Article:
So you've got your pocketful of scratchy, sparkly, icy, joyful memories. Now what? There are bills to pay and dishes to be done and a global economic system crashing around our ears. Who cares what happened to a child decades ago when the real challenge lies in predicting the future well enough to survive and hopefully profit. What possible difference could it make that you can remember how the thick turf seemed to rise up, to gleefully meet each strike of your horse's hoof beat - that the light of the sun mixed with the stroke of the wind to create a golden drink you could feel sliding all the way down your throat.
Let me answer with a story. Will Smith's movie "Hancock" enlivens an incredible amount of symbolism and provocation. One of my favorite moments is when Justin Bateman's character asserts that Hancock is a Hero and that he'll never be happy until he makes peace with that truth. Hancock certainly already does the superhero crime-fighting thing but in such an incoherent, drunken way that he causes more harm than the original crime. He has super skills - phenomenal strength, the ability to fly, bullet-proof skin - but no context for his unusual abilities. Seventy years ago, he woke up in a hospital with no memory of who he was or how he had gotten there. He could do things, amazing things, but without the compass of why. So, he made up his own context. You see, nobody came to the hospital to look for him, to claim him. "What kind of bastard must I have been," he tells, "that nobody, nobody came looking for me?"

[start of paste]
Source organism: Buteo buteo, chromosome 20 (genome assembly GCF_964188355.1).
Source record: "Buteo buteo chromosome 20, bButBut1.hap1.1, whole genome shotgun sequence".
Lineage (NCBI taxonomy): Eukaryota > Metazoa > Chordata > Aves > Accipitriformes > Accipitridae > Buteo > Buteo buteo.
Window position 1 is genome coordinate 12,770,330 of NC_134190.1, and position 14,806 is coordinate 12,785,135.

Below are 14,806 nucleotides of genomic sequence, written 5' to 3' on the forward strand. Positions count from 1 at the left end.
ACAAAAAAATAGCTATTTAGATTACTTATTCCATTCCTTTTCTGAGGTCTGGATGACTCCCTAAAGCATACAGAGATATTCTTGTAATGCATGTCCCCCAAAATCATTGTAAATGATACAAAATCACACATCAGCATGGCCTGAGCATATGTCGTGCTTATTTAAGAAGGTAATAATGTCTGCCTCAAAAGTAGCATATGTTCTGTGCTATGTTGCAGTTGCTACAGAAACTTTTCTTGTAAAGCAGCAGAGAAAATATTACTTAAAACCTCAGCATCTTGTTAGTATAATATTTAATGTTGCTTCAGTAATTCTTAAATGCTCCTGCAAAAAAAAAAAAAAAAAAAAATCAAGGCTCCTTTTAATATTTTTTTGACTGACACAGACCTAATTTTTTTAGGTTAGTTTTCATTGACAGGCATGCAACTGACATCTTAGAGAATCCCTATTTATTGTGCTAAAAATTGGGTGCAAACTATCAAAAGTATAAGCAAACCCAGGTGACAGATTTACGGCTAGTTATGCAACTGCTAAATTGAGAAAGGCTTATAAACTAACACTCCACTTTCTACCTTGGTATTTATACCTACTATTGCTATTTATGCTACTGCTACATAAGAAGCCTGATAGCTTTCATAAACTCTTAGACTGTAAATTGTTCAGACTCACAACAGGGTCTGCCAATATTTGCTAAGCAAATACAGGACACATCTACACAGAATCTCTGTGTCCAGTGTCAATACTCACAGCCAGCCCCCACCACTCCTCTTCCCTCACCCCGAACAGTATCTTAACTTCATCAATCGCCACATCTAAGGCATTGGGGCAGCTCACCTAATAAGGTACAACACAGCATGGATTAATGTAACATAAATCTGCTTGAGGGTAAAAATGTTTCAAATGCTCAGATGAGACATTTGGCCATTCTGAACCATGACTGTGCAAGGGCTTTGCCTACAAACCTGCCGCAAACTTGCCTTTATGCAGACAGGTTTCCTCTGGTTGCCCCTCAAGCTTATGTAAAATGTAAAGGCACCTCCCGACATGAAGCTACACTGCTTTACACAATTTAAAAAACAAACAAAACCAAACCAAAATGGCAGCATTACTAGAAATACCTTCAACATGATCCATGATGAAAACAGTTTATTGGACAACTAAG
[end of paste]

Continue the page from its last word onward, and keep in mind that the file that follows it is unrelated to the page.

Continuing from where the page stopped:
This context then became the real story, the scenery and plot through which his extraordinary gifts were to be expressed. He was unimportant, unworthy of love and care and worry. For all his unique power and urgency to help, the world was better off without him. The movie twists this experience into an exceptional story that I highly encourage you to watch for yourself.
Hancock's gifts were obvious. Super strength and bulletproof skin aren't easy to forget. Most of us, however, know our context but have lost track of our gifts. There are a bazillion books and self-help programs out there to unleash your hidden power, to find your true path and set you on your way to a successful career, marriage, body, etc. I think all these well-meaning plans are mistaken. It seems their primary goal is to squish all your lovely, full, round life into the square hole of cultural context.
Another story, true this time rather than scripted. I worked for awhile as an Administrative Assistant in a small private middle school. I shared office space with the Business Manager and Head of School and was privy to most internal mechanisations of the school. One day, I sat quietly while the Head met with a teacher, a student, and the fourteen year old's parents. I can still feel the helpless fury as I listened to the young man tell his side of the story with honest, struggling-for-maturity control. He had been wronged and everybody in that room knew it. After an agonizing pause, his father said, "Sometimes in this world you are right but it doesn't matter. You just have to suck it up."